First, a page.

There can be no denying that Aaron Sorkin knows his way around a keyboard.
The acclaimed writer of A Few Good Men (“You can’t handle the truth!”) and The West Wing is also a dab hand when it comes to adapting screenplays based on books by other people.
From The Social Network to Moneyball and Steve Jobs, Sorkin has a gift with words, and for his directorial debut, he has demonstrated that he also knows how to wield a camera.
Jessica Chastain plays protagonist Molly Bloom. As a child Molly’s father (played impeccably by Kevin Costner) relentlessly trains her to become a skier at an elite level. After recovering from spinal surgery to correct severe scoliosis, Molly continues on the path to skiing greatness and is successful enough to warrant an attempt to qualify at an Olympic level.
When a freak accident renders her unable to compete further, she delays college and heads from chilly Colorado to the warm climes of LA to enjoy life as a young woman.
Here she finds work as a PA to a vile real estate agent Dean Keith (Jeremy Strong), who comes with one fringe benefit – he hosts a VIP poker game with Hollywod heavyweights and Molly quickly becomes an intrinsic part of the operation.
The film unfolds through a series of present day scenes with her lawyer – Charlie Jaffey (Idris Elba in career best form), who she has engaged following her arrest by the FBI, and scenes from around 203 as she gets intricately involved in the operation of underground poker nights with a list of exclusive names in attendance, from film stars to bankers.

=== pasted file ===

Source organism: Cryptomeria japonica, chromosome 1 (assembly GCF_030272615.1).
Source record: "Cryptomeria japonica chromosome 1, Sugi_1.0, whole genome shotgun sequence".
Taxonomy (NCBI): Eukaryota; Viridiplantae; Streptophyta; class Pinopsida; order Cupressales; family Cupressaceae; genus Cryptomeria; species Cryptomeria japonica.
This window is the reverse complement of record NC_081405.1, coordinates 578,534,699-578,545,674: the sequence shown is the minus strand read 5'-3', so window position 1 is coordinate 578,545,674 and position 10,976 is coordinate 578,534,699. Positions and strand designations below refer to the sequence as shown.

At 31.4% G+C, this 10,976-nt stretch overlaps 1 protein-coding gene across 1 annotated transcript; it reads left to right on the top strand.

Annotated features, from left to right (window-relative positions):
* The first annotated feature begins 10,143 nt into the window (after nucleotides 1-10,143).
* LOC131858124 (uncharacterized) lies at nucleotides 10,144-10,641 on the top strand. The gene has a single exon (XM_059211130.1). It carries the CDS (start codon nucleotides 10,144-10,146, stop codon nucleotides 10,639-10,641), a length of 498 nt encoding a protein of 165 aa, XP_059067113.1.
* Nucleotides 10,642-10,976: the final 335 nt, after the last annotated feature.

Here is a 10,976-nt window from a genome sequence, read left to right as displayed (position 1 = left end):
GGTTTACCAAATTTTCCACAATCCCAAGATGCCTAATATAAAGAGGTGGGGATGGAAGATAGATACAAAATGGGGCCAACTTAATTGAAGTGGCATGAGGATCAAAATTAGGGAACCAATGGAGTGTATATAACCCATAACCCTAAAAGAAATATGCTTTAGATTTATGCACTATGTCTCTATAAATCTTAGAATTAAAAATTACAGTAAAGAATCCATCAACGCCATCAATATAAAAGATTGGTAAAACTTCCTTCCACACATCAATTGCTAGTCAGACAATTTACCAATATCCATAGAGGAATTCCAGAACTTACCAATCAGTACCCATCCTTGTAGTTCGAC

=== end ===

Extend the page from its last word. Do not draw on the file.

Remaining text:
This is a truly incredible story, made all the more amazing because it is based on the memoir by Molly Bloom – Molly’s Game, and the events (or versions of them) in the film actually happened.
It would be shame to give too much more away as Sorkin really is a master storyteller and he has such intriguing material to work with here it is best left to him to tell it with his signature flair for quality dialogue.
The film clocks in at 2 hours 20 minutes but never feels long.
It skips along thanks to the writing and the masterful performances from Chastain in every single scene she is in and Elba who is one of the most magnetic screen personalities alive.
If I had to have an aspect to be picky about it would be the audio mix that had loud rock music over some early scenes that left parts of the dialogue unintelligible, which is a crime in a Sorkin script. I think these lines I missed were unlikely to be anything too crucial to the plot, but nonetheless it’s annoying to miss part of the film due to another aspect being technically below par.
One thing to look out for are the “lookalike” characters, representative of the poker players over the years from all walks of life. You can read more about the real life Molly Bloom in a fantastic interview here.
Bloom was a smart, tough woman in a world of powerful men and her journey through that period of her life is vividly brought to the screen by an immensely talented cast and crew. Following the box-office disappointment of Miss Sloane, I was wary of this being another miss for Chastain, but with Molly’s Game she reasserts herself as one of the best actors working in the business.
4 & 1/2 Stars – Whip Smart & Super Funny – Pure Dynamite”